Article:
Out of that organization springs a gathering (ecclesia). But the ecclesia exists in a subordinate role to the pre-existing missiology. If the Spirit deconstructs the network, the mission does not fail, the ecclesia merely passes through a season of lesser importance.
Personally, I’m still learning the face of injustice in my context and expectantly awaiting the manifestation of a supporting ecclesia. An important factor in this is: the place where you worship on Sunday mornings may or may not be this mDNA-based ecclesia.
Thinking this way, I’m unsure where the concept of “church planting” comes in.



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Benjamin Bush Jr

posted March 1, 2007 at 11:45 am


Another exapmple is the issue of “Powerlessness.” The idea is given that Christ, in coming in the form or a servant (powerlessness) demonstrating love and humilty, reflected His true nature by “shunning all notions of coercive power.” Actually, by coming in the form of a servant and waiting 33 years to activiate hie Mesainic destiny, Jesus acknowledged the reality of coercive power. His Father demanded a certain standard for all access to Himself; Perfection. Only by coming and fulfilling that standard Himself was it made possible for man to access Him. If Jesus had not met the coercive standard set by His Father. God would be required to coercively and ultimately prevent man from Himself. Just as He set the angel at the entrance of Eden to coecively prevent anyone from entering.
And God has this tendency to react the same when it comes to demonstrating His Holiness, even under the NT. Choices bring coercive consequences. Just ask Annanias and Saphira. Just ask the ones in 1 Corinthians who were currently sick or had already died because of their irreverence toward their remembrance of the Lord’s death.
Part of the significance in Jesus taking the form of a servant is that God follows His own Laws. He doesn’t ignore them just because of the mission or because of utilitarian methodology. He shuns any notion of the coercive use of power outside of His own Nature. His power, coercive or not, always abides within His own Law. The law is always, for the sinner, coercive. For the saint, though, it is instructive, for it informs us of the type of actions the Holy Spirit will help us to perform for HIs glory, a standard already met in Christ.



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Benjamin Bush Jr

posted March 1, 2007 at 1:08 pm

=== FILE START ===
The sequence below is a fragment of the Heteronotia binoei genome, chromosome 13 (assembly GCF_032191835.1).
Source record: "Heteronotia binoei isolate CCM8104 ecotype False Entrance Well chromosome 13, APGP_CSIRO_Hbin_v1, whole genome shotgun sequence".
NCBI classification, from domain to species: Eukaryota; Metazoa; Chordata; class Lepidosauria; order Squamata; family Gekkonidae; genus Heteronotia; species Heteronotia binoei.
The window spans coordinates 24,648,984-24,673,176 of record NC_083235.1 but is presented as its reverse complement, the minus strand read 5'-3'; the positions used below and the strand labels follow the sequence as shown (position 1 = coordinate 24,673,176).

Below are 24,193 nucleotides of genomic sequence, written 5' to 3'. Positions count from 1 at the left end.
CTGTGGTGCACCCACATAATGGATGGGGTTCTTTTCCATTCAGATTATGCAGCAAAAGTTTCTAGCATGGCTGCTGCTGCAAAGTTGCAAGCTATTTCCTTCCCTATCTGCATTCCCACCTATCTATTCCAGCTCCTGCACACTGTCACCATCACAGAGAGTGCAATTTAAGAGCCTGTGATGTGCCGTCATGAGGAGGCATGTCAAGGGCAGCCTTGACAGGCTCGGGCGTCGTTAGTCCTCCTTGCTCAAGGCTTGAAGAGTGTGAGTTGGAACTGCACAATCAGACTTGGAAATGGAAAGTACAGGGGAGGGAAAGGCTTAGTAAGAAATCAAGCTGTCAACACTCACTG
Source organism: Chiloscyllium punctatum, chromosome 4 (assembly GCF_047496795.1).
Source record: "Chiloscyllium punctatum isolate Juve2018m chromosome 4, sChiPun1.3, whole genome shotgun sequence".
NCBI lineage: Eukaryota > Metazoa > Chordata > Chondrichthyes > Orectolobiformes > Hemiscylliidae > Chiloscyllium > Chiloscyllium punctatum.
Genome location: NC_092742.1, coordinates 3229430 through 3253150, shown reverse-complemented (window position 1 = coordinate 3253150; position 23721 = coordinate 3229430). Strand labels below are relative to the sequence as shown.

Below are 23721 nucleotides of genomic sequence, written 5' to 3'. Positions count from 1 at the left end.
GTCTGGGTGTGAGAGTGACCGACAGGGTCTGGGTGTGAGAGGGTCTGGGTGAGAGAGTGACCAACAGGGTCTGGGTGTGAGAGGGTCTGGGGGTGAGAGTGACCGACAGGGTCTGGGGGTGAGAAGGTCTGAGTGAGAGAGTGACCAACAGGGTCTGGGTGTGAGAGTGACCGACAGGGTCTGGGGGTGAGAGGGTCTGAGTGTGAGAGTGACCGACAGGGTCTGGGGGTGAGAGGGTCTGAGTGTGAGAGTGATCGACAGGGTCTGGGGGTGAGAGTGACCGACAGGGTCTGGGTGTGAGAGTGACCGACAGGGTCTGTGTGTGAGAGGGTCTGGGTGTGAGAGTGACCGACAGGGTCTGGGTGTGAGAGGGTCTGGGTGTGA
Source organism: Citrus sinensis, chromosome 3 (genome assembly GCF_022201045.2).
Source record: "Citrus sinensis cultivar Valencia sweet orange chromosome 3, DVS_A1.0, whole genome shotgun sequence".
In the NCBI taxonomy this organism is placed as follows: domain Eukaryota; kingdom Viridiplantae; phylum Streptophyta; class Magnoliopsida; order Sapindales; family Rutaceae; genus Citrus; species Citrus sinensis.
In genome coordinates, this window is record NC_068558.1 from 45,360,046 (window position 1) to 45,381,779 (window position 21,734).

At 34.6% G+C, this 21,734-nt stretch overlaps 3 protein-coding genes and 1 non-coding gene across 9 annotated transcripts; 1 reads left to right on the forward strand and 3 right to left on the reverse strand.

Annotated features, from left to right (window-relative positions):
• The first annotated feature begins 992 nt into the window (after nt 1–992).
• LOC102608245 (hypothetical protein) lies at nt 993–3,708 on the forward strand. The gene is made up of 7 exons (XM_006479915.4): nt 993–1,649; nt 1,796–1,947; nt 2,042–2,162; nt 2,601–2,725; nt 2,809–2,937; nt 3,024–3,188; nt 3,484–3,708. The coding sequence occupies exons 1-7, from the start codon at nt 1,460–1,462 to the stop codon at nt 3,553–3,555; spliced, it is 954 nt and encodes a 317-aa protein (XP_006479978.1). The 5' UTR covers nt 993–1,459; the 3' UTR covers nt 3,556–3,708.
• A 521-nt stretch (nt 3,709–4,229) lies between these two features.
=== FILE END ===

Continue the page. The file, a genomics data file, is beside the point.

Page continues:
Bob,
What questions about Missional would you like to see posed?



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Bob

posted March 1, 2007 at 1:36 pm


Benjamin,
I guess the question would have to follow the progression and would have to spring from the foundation of one’s Christology.
You have been called by Christ who has begun the work of sanctification in you. How then will you live? What will your relationship be to God? To others? To the world you inhabit? What kind of “legs” does the life Jesus describes in the Bible have?
Clearly, the starting point is not trying to identify a “project” in which to invest yourself. The starting point is increase your sensitivity to the rhythms of life in your context (Proximity) then count on God to reveal His Hand (Presence). He will produce (our Powerlessness) the life you are to live (Proclamation).



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Jamie Arpin-Ricci

posted March 1, 2007 at 2:16 pm


Benjamin Bush Jr.
I am curious. Beyond these posts and comments, have you read the book? It will help me understand your points better knowing one way or another. Again, just curious.
Peace,
Jamie



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Benjamin Bush Jr

posted March 1, 2007 at 2:25 pm


Bob,
I understand your questions and where they come from.
But I wonder if the emphasis centers on man. Shouldn’t we start with God Himself? What is His relationship to us? What is His will for Me? What would He have me to do? Where would He have me to go? What would He have me to say? What kind of “legs” does he give me?
Isn’t it really about His Proximity, His Presence, His Power, His Proclamation?
Do we seem to be focused on ourselves a little too much? Do we have trouble living the type of life whereby Jesus instructs us to “deny self”? In this way, don’t we identify with Christ instead of identifying with those around us? Isn’t that what lifting up Christ in order to draw all men to Him is all about. Isn’t understanding others all about presenting the true Jesus, who demands that the world come to Him? Are we to imbed Jesus in the world or does Jesus call the world to come to Him? Did Jesus die for the world so that He could be imedded in their systems and organizations? Or did He instead call them to the Ekklesia, His system and organization? Did Jesus encourage us to coopt Empire or to call out from Empire to a new and separate national community?